Revenge of the Nerds

I didn’t make much of a splash when I was in high school. I had my fair share of friends but I was never the popular kid, the kid everyone wanted to be friends with and everyone wanted to date. Unlike my peers, I didn’t go out much and wasn’t as goodlooking as the guys on the popular list.
But I wasn’t a nerd. Sure, I excelled in my literature and English classes, acing orations and debates, and I wrote a piece that impressed an English teacher. But in my other subjects, I only got enough to pass the course.
In short, I was an average joe.
Fast forward to my college life. I lost some of the weight, improved my style, and became competitive. I got into the top section in BS Psychology in UST and joined the paper and two socio-civic organizations. When I transferred to Perpetual, I joined the paper, the debate team, the theater group, the yearbook committee, and the student council. I was class president for two consecutive years and I’m currently the editor-in-chief of the campus paper. It’s funny how someone who used to be a mediocre student be where I am today. I am living proof that life is like a wheel – sometimes you’re up and sometimes you’re down.
It’s funny to note that that bit also applies to popular people. When I run into my high school classmates, they’re always surprised at how I turned out. I’m no superstar, but I really changed a lot since high school. At the same time, I’m also surprised at how they turned out. The popular people who used to tease me look so normal. While I’m out and about in Armani and YSL, they’re trudging along, overweight and wearing the tackiest clothes. Sure, I’d run into some of them in clubs and they’d be all dressed up, but I can still trump them with my custom-made blazers and accessories from abroad. And then I’d wonder, these people were the popular ones?
When I compare high school and college, the popular kids are different. In high school, the populars are those who look good and who are rich. In my high school (an international school), these were the ones who were children of CEOs and celebrities. In college, these are student movers and leaders. Granted, some are popular because they’re beautiful, but that’s just about it.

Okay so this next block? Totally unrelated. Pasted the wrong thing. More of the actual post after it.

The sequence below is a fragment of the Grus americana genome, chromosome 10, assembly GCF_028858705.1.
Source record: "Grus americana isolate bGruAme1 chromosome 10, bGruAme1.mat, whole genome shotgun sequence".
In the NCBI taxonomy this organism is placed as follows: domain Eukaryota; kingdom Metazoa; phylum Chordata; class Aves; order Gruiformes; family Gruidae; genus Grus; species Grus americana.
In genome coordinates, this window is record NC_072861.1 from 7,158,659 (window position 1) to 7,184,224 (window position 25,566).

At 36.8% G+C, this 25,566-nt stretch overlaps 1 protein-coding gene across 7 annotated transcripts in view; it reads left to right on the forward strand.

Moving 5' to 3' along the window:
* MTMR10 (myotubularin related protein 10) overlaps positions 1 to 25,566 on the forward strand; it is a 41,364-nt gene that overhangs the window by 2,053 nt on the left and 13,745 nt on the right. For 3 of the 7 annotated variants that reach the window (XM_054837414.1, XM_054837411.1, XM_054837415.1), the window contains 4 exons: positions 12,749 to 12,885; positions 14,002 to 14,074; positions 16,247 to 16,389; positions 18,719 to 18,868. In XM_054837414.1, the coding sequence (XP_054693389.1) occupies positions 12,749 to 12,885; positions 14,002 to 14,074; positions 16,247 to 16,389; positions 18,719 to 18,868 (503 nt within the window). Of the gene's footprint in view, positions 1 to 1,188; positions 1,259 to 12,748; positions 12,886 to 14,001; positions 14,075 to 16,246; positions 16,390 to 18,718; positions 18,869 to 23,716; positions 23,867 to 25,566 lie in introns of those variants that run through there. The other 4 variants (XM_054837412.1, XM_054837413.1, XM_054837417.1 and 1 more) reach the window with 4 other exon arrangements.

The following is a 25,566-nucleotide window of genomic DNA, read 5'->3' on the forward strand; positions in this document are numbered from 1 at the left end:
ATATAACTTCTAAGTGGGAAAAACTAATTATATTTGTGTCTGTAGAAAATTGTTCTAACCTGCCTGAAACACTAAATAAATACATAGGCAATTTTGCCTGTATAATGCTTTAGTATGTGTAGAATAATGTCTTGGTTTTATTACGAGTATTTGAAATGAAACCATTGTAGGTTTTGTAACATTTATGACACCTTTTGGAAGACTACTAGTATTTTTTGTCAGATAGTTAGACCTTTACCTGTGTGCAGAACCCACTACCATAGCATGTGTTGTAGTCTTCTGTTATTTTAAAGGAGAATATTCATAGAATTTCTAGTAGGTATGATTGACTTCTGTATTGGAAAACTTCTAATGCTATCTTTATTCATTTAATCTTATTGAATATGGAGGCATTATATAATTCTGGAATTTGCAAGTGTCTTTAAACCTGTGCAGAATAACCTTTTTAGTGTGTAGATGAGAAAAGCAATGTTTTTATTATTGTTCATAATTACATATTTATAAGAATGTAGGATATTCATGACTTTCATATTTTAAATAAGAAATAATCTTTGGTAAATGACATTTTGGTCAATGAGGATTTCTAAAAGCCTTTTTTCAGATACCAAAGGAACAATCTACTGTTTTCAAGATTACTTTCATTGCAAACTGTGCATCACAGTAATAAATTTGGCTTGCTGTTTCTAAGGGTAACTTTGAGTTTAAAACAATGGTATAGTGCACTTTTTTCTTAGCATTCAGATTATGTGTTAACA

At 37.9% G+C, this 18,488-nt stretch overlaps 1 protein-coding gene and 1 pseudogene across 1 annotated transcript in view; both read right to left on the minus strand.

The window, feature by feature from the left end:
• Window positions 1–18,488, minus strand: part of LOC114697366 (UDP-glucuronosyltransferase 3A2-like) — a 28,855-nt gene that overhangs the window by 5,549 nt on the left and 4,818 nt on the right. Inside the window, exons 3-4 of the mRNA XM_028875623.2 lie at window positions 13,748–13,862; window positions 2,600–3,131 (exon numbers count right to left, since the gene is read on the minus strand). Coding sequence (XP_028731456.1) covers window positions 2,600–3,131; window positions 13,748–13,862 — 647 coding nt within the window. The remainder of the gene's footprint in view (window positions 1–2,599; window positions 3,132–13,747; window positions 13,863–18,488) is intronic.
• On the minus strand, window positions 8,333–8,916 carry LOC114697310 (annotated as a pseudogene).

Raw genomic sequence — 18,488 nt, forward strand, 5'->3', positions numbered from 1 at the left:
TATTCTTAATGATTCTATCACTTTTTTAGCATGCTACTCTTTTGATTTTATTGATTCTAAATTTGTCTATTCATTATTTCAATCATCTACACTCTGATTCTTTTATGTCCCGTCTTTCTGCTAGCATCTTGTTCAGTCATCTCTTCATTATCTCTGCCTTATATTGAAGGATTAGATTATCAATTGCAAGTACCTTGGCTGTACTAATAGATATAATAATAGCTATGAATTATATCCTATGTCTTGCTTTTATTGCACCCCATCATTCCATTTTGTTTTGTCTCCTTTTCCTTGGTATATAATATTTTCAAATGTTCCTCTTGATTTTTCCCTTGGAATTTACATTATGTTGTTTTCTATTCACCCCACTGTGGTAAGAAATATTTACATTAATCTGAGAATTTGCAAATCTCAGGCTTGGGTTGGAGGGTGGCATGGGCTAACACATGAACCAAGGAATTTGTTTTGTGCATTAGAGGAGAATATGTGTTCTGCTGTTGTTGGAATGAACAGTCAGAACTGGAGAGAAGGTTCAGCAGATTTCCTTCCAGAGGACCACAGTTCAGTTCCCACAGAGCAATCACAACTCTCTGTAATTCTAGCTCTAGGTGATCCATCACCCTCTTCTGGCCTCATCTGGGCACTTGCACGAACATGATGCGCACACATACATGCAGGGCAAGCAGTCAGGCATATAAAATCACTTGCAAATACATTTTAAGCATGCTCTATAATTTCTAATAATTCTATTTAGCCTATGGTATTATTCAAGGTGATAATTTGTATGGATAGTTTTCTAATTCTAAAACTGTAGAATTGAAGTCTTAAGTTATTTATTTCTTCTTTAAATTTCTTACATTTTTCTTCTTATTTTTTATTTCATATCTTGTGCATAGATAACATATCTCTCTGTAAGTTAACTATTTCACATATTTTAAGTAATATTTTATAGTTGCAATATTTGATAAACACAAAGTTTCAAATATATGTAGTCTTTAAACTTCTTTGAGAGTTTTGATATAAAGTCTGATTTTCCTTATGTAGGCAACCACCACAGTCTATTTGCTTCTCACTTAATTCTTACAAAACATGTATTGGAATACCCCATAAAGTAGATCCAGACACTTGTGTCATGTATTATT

I believe that it is better to become famous for what you do, not what you look like. Beauty is temporary and will disappear when you age (unless you have fantastic bone structure) or when you don’t take care of yourself. Yes, there are people who remain famous for their looks after they’ve aged. Such is the case for Gloria Diaz and Imelda Marcos, but really, are they famous for their looks or for what they’ve contributed to society?
I like intelligent people. These are the people who leave lasting impressions on me and the earth. This semester, I intern for the school’s Student Recruitment Services and it is my task to go to high schools and persuade them to enroll in Perpetual. It’s like being back there myself. I can see the cliques and the way the kids are distributed. It’s obvious to see who are the popular ones and who are the “nerds”, and I have to fight the temptation to tell the “nerds” that the popular kids will work for them in the future.
So to the nerds/geeks/losers/or whatever it is they call you to demean you, don’t be afraid to enjoy reading and writing. To hell if you don’t fit in by not watching low-brow television shows and movies. You shouldn’t be afraid of having sophisticated tastes. In a few years time, you’ll be paying their salaries. My only tip: cleanse, tone, and moisturize. You’d want to look good when you’re on the cover of a magazine.

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  • I think one of the truest mark of being intelligent is the ability to find one's self. Being savant in math or science does not necessarily translate to happiness. True intelligence also means being wise in speech and being prudent in deeds.